RA Sins in Sin City

J.G. Chayko in Sin City

At the end of 2019, we took our annual trip to Vegas – it was a much-needed vacation after a year long program with the Writer’s Studio. The desert calls to me and it always offers a reprieve from painful joints. Winter or summer, the dry environment makes RA disappear from my world for just a little while.

Our Vegas vacation is more about relaxing rather then gambling or running around the city. I don’t do the night club scene, I see the occasional show, but mainly I lounge on a patio, read a good book, people watch, enjoy some good food, good wine, and my partner’s company – and occasionally, I like to break the rules – the RA rules.

When I say break the rules, I mean I stray from my regular routine of doing all the right things and indulge in little bit of decadent sin. There are so many things in chronic illness we are advised to avoid with good reason – limit or eliminate alcohol, don’t eat fried or fatty foods, and, of course, the big transgression for any autoimmune disease, no smoking. I am not a smoker nor am I an excessive drinker, but on special occasions, I like to step away from being the “good girl” and dive into the shadow of wantonness.

I need to break the rules every now and then, to detach myself from a life with chronic illness and remember what it feels like to be unbreakable if only for a few stolen moments. We’re bound by medications, physicians’ orders, flares, and responsibilities – sometimes it feels good to break the chains of restriction. It’s intoxicating to be untamed for a little while, like a wild horse running along the Outer Banks of North Carolina.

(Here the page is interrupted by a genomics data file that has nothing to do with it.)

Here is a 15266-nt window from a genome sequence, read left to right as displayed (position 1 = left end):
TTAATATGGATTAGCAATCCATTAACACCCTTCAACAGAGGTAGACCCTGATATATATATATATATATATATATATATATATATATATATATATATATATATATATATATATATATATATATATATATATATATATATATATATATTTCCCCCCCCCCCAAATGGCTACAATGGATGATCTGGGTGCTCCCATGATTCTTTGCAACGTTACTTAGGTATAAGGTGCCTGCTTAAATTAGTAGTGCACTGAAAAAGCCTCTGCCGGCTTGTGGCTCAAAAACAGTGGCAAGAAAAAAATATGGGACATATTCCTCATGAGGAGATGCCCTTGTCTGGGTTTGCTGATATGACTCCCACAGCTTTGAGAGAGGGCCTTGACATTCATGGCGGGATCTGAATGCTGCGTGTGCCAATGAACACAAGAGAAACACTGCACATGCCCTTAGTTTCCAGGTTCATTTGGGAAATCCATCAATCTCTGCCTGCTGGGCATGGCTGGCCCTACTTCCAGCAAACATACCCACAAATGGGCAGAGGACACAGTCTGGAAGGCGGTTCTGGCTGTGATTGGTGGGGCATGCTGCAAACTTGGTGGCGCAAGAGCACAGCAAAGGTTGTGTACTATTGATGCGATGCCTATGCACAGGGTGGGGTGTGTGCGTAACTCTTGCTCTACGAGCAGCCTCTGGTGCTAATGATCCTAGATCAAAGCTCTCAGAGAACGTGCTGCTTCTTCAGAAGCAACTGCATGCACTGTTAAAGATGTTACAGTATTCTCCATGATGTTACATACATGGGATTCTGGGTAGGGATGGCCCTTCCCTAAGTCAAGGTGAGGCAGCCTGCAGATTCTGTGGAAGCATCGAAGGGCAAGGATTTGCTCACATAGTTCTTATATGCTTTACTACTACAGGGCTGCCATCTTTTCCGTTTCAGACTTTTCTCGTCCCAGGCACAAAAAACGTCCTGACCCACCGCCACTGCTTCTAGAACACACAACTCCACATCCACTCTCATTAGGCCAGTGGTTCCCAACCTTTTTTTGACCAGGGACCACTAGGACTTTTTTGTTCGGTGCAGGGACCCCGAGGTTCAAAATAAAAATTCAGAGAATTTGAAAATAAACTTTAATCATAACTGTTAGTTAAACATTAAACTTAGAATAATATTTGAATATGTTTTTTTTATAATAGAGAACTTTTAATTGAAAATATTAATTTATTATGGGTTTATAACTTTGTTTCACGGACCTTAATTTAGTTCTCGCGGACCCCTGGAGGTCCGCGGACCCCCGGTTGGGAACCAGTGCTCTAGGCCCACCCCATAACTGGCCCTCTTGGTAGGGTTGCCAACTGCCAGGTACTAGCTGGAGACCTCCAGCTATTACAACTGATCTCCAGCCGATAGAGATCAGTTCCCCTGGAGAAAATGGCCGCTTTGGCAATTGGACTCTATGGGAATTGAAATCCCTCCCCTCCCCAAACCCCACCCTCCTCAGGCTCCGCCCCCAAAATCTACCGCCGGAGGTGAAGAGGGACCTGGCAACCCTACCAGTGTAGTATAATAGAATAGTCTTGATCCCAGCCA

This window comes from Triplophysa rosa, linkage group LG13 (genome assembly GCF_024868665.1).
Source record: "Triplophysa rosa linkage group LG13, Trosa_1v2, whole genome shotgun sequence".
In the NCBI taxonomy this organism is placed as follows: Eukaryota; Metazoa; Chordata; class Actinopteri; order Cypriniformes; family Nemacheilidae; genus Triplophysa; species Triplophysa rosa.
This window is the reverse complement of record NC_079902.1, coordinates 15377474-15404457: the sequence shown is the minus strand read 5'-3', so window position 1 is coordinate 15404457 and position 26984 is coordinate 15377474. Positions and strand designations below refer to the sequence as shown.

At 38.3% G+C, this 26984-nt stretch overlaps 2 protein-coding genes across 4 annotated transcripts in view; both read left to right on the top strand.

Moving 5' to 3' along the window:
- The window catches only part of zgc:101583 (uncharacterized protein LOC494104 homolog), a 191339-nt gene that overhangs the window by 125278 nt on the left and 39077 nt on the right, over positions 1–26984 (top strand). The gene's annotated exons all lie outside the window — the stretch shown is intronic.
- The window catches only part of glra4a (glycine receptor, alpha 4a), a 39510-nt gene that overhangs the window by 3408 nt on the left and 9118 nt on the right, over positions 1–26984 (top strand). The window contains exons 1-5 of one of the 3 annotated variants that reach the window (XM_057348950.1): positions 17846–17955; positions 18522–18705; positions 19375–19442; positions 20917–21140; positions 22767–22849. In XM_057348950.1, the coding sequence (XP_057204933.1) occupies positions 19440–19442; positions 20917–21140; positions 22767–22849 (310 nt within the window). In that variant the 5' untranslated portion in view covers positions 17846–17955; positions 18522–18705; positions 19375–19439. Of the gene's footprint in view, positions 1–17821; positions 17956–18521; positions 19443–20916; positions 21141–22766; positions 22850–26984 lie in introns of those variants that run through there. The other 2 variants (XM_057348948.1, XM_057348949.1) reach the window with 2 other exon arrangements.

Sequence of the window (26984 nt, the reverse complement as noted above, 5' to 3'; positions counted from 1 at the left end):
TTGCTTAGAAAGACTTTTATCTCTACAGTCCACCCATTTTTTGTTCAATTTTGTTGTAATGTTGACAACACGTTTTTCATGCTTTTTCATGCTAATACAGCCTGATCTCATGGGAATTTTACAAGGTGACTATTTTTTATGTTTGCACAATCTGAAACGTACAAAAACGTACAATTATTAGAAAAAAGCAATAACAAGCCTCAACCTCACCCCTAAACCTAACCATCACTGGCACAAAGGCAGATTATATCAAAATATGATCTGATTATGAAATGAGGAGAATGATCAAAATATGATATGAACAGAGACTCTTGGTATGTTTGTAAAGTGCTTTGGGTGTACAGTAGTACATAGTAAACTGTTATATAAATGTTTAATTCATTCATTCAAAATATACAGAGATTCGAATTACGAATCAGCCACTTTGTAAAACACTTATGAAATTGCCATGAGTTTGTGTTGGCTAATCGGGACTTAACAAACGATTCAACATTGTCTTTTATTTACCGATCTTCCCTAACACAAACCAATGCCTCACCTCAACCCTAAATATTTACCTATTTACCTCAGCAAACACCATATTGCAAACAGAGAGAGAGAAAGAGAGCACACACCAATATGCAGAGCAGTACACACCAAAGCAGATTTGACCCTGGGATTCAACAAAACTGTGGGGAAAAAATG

After an afternoon chasing ghosts at a haunted museum, exploring a delightful bookstore called The Writer’s Block, and a delectable dinner at the Chinese restaurant in our hotel, my fiancé and I took a late night stroll to a local bar and indulged in some very good whiskey and shared a very good cigar. I felt like I’d stepped back in time to the days of Prohibition and it felt deliciously wicked.

These moments of strength and well-being come around so briefly I need to take advantage of them. We know our own bodies; we know when it’s okay to bend the rules a little bit. I work hard all year taking care of my body, giving it the rest it needs, healthy food, lots of water, exercise, outdoor activity and even the occasional massage, but I also want to look back and say, in spite of the pain and inconvenience of living with RA, I stole little bits of errant pleasures.

Every now and then I want to be “the bad girl”, I want to give in to small rebellions, and once in a blue moon, indulge in a little bit of sin.





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